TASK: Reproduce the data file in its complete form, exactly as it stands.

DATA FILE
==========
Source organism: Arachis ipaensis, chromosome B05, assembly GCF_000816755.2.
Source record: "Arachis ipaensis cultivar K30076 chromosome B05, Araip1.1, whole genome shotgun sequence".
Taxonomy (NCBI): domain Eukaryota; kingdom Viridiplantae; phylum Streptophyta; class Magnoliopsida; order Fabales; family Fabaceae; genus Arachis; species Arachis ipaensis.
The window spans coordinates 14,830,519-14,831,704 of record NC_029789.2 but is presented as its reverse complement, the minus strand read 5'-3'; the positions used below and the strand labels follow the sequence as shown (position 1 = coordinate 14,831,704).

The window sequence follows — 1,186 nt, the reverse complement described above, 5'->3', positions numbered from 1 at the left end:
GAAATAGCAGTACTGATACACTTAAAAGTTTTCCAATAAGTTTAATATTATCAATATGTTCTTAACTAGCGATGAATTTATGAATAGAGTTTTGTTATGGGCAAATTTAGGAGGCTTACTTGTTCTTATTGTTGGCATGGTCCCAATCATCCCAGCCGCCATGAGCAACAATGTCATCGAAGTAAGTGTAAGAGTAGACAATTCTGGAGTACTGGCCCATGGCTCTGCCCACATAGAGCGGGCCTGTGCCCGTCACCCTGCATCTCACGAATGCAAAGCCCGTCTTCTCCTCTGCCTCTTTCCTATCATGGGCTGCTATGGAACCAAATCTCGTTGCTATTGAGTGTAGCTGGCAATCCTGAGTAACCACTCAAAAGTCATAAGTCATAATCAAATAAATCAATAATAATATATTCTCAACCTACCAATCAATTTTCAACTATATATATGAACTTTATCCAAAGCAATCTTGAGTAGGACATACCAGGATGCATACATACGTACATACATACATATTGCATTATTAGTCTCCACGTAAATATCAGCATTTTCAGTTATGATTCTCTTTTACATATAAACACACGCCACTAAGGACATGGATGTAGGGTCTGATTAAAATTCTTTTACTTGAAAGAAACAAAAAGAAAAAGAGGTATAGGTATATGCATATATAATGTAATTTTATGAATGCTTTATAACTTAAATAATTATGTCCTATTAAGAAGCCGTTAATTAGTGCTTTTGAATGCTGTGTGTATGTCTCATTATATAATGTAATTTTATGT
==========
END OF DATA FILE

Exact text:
Source organism: Arachis ipaensis, chromosome B05, assembly GCF_000816755.2.
Source record: "Arachis ipaensis cultivar K30076 chromosome B05, Araip1.1, whole genome shotgun sequence".
Taxonomy (NCBI): domain Eukaryota; kingdom Viridiplantae; phylum Streptophyta; class Magnoliopsida; order Fabales; family Fabaceae; genus Arachis; species Arachis ipaensis.
The window spans coordinates 14,830,519-14,831,704 of record NC_029789.2 but is presented as its reverse complement, the minus strand read 5'-3'; the positions used below and the strand labels follow the sequence as shown (position 1 = coordinate 14,831,704).

The window sequence follows — 1,186 nt, the reverse complement described above, 5'->3', positions numbered from 1 at the left end:
GAAATAGCAGTACTGATACACTTAAAAGTTTTCCAATAAGTTTAATATTATCAATATGTTCTTAACTAGCGATGAATTTATGAATAGAGTTTTGTTATGGGCAAATTTAGGAGGCTTACTTGTTCTTATTGTTGGCATGGTCCCAATCATCCCAGCCGCCATGAGCAACAATGTCATCGAAGTAAGTGTAAGAGTAGACAATTCTGGAGTACTGGCCCATGGCTCTGCCCACATAGAGCGGGCCTGTGCCCGTCACCCTGCATCTCACGAATGCAAAGCCCGTCTTCTCCTCTGCCTCTTTCCTATCATGGGCTGCTATGGAACCAAATCTCGTTGCTATTGAGTGTAGCTGGCAATCCTGAGTAACCACTCAAAAGTCATAAGTCATAATCAAATAAATCAATAATAATATATTCTCAACCTACCAATCAATTTTCAACTATATATATGAACTTTATCCAAAGCAATCTTGAGTAGGACATACCAGGATGCATACATACGTACATACATACATATTGCATTATTAGTCTCCACGTAAATATCAGCATTTTCAGTTATGATTCTCTTTTACATATAAACACACGCCACTAAGGACATGGATGTAGGGTCTGATTAAAATTCTTTTACTTGAAAGAAACAAAAAGAAAAAGAGGTATAGGTATATGCATATATAATGTAATTTTATGAATGCTTTATAACTTAAATAATTATGTCCTATTAAGAAGCCGTTAATTAGTGCTTTTGAATGCTGTGTGTATGTCTCATTATATAATGTAATTTTATGT